This is a land of struggle. Mothers struggle against starvation, fathers struggle against unemployment, farmers struggle against draught, children struggle against diseases, and everyone struggles against abandonment and loneliness. Most of them own these struggles. They pray and they work and they fight hard, even though they don’t even have bootstraps to pull themselves up by. But as this father showed me, there is passionate faith here in this hot and dry place that one day it will be better. It’s like there is a heavy flood of hope stuck behind huge gates just waiting to be unleashed. Over the last two years, Solid Rock Christian School has cracked open the floodgates of hope. These parents are experiencing the first fruits. But there’s so much more to be let loose! There’s so many more children to sponsor, so many more jobs to create, so many more classrooms to build! Just this year we had to turn away over 80 students because we don’t have the physical or financial capacity. Let’s join with these hopeful, struggling families, for as Elvis’s dad said “we are all of us working together” for the streams of hope to flow in this dry land.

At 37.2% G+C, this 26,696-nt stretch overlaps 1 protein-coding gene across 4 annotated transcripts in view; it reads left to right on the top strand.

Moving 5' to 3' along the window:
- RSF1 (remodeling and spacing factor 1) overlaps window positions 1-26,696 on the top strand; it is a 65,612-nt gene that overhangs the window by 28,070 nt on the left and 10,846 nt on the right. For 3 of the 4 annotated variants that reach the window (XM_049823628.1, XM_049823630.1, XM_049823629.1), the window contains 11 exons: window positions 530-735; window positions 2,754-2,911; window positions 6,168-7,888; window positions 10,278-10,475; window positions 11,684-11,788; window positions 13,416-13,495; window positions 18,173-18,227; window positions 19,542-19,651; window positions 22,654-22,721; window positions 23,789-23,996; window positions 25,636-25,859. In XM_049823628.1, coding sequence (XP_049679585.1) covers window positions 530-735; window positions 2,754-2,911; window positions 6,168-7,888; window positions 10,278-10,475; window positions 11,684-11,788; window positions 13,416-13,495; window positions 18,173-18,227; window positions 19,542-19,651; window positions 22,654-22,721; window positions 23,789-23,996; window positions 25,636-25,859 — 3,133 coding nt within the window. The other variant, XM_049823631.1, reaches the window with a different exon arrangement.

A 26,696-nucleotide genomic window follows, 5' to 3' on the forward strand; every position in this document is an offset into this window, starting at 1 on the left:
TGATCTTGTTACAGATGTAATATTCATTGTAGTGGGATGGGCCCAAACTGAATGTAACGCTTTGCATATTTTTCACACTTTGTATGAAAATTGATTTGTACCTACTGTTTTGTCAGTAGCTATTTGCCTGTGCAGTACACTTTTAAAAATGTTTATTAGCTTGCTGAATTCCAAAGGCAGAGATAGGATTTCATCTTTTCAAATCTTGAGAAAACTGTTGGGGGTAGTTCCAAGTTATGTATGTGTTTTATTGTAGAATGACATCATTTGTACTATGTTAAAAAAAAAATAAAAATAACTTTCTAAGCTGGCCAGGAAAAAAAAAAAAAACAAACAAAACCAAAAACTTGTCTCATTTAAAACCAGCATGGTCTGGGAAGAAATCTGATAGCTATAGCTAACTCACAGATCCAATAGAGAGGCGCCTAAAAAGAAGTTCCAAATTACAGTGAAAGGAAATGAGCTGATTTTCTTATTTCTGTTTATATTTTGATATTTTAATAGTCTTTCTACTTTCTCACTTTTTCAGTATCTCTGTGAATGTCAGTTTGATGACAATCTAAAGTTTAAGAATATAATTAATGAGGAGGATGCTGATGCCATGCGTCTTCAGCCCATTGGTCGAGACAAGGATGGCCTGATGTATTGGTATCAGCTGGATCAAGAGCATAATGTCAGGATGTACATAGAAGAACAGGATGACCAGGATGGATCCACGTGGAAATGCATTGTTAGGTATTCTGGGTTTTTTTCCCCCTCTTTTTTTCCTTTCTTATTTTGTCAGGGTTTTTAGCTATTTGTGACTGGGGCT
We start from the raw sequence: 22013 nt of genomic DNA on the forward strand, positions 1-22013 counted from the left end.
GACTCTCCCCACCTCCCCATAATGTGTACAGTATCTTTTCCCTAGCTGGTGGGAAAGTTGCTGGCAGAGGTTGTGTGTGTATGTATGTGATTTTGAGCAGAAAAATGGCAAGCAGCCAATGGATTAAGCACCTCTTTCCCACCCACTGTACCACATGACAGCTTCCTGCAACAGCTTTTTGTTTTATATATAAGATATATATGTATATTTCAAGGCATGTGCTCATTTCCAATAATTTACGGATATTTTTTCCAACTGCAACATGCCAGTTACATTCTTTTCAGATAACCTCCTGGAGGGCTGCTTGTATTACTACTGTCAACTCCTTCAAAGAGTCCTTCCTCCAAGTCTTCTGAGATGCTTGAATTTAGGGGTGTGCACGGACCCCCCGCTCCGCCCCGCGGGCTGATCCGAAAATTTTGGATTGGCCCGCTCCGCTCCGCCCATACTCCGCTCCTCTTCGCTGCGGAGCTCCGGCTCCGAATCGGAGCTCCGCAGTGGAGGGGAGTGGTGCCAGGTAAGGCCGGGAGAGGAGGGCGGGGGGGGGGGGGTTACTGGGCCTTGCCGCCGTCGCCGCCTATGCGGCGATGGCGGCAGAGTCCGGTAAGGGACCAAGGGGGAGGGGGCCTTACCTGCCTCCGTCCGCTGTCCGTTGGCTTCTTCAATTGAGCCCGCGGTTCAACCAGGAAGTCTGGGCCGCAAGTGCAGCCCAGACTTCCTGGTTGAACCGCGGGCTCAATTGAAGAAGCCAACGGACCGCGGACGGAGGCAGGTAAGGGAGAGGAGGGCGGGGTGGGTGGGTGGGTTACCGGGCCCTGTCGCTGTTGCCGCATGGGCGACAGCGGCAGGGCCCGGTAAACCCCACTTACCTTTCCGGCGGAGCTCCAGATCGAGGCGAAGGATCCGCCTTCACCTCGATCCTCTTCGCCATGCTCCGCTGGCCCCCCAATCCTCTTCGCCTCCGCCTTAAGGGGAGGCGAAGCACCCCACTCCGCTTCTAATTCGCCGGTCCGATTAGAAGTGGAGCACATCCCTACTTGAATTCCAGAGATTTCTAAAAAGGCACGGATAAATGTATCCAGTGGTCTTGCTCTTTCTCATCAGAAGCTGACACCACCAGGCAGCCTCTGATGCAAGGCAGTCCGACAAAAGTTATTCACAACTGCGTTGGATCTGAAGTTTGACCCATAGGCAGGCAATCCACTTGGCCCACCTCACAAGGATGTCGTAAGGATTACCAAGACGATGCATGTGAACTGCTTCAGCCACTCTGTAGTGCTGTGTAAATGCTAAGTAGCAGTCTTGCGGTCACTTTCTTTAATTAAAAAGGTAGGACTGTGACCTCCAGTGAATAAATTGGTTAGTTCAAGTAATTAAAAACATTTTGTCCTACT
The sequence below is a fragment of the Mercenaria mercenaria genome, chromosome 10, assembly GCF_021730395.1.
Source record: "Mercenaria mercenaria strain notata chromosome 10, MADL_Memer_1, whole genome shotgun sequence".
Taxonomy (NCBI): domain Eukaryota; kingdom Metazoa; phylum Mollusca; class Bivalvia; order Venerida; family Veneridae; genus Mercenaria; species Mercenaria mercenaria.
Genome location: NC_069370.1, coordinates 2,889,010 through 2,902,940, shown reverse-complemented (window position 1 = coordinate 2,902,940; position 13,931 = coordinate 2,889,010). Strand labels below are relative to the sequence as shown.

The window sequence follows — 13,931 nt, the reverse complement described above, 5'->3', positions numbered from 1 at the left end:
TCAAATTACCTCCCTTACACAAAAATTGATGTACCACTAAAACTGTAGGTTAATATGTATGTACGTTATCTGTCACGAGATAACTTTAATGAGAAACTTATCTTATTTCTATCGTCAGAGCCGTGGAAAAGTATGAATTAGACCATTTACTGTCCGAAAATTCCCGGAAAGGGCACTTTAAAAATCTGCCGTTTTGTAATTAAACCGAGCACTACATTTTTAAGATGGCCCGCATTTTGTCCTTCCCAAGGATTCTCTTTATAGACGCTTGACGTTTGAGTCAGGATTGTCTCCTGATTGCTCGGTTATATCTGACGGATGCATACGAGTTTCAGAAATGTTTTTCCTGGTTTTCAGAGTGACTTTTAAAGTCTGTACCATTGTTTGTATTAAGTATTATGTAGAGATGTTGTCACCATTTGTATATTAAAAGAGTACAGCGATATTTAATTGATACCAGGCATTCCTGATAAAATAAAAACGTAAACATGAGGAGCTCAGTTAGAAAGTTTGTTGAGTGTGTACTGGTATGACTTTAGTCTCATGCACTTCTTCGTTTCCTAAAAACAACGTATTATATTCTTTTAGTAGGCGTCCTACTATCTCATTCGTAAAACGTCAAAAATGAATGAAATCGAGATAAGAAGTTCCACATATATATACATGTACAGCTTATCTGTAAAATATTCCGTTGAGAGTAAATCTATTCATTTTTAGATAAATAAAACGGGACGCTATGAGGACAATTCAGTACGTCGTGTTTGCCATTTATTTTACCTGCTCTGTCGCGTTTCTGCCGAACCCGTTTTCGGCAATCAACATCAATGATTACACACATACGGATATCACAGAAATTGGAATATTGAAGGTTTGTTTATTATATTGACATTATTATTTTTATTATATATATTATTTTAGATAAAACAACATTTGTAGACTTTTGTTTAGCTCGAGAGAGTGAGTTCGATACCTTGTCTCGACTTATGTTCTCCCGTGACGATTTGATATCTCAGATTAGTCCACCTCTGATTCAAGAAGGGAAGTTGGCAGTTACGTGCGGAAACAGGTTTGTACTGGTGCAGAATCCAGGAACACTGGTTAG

“Do the people where you come from know?”

Richard, the social worker at Solid Rock, and I were going to visit the houses of two brand new P1 students: Fibi (pronounced like Phoebe) and Jackson. We walk through the hot, dusty bush to get to Fibi’s house first. I don’t think I can stress hot and dusty too much. The wind is gusty today, giving the whole arid place the feel of an impoverished western frontier town, but in Africa. It’s the kind of hot and dusty that makes your eyes dry and water at the same time. We approach Fibi’s house followed by the usual smattering of village kids curious to see what the white person is doing there.